Aasif Mandvi is doing quite well, thank you. His résumé includes a star turn in an Ismail Merchant film, a role on arguably the country’s most influential television show, and, now, an acclaimed memoir, No Land’s Man. But readers expecting a literary laugh track from The Daily Show’s “Senior Muslim Correspondent” might be disappointed. Rather, the Bombay-born Mr. Mandvi has written a thoughtful book about growing up working class in Northern England, immigrating to Tampa, Fla., as a teenager and then moving to New York to study acting. “I am a combination of all of those places,” Mr. Mandvi said the other morning over scrambled egg whites at an Upper West Side diner, appropriately named Utopia.
You recount in the book how your father arrived in America and was astounded by the concept of turducken. Have you tried the dish? I have never tried turducken. It just beautifully symbolizes American excess. The idea that a turkey is not good enough. We should stuff it with a chicken. That’s not good enough. We should stuff it with a duck. You know what? That’s not good enough. Let’s stuff it with a sausage. Things like that have always impressed me—things like hotdogs covered in cookie dough. In New York you get some of the best excess. I’d order a corned beef sandwich and it would literally come with the entire cow.
You coped with bullies at boarding school who once forced you to spend a night on a window ledge. Did suffering make you a better comedian, a better person? It does make you relate to the underdog. Also, it drove me to want to become successful and famous, because I wanted to rise above the things that defined me. I was seen as someone who—partially because of my ethnicity and partially because of my own lack of experience with girls—that couldn’t get a date.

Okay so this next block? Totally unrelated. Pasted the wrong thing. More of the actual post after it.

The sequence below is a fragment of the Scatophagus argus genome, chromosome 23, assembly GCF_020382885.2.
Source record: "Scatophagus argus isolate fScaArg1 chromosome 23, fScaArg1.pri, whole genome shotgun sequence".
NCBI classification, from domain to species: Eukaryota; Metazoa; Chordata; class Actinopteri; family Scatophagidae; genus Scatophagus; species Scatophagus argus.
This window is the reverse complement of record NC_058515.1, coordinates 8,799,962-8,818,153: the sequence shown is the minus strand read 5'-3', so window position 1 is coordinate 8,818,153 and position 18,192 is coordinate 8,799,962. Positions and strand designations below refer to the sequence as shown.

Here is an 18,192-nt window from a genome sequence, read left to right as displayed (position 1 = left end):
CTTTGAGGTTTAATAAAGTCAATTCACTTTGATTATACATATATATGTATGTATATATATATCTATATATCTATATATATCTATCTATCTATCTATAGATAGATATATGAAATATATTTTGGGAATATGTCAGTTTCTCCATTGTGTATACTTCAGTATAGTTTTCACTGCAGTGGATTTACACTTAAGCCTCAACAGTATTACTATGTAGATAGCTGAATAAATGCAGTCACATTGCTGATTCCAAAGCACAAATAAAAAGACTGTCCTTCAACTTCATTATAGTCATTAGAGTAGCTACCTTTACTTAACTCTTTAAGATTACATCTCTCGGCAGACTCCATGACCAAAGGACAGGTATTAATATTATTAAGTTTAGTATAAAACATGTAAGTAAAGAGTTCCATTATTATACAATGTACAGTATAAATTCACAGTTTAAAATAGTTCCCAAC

You can get dates now? I can get dates. Finally. Only one.
Who was your bully? A prefect in boarding school. And this guy, he was a sadist. He was like 16, 17 years old, and I was 13 or 14. He made me and my buddies line up against the wall. And then he stood behind us and he had a cricket ball and we knew he was going to throw [it at us], but we couldn’t see. He would take the cricket ball and lob it from one hand to the other so that we could hear the cricket ball.
Name him. I don’t know if I should. I mean he is probably 50 years old.
And still a prick. He probably is still a prick.
The “Senior Muslim Correspondent” studied the Bible. What tale sticks in your mind? I had a really good divinity professor. When I wasn’t carving images of naked girls into my wooden desk, I would actually pay attention. We did study the Gospel According to Mark word for word. In the Garden of Gethsemane, when Jesus is about to be taken away by Roman soldiers, before he is crucified, Mark talks of a man hiding in the bushes watching this thing going on. I remember our professor telling us that it is the only Gospel that mentions this figure in the bushes. Many theologians have concluded that that is Mark speaking of himself. That has just stuck with me.
What was he doing in the bushes though? Sort of creepy! It is kind of weird. He was just standing in the bushes. As long as he didn’t have a trench coat on, I think it is fine.
“Profanity,” you write, “is the chili pepper of language.” What’s the spiciest curse you’ve heard? The best insult didn’t even use profanity. It was Ismail Merchant talking to the PA on set. It was: “You are half a man.” The more eloquent the curse, the more delicious it is.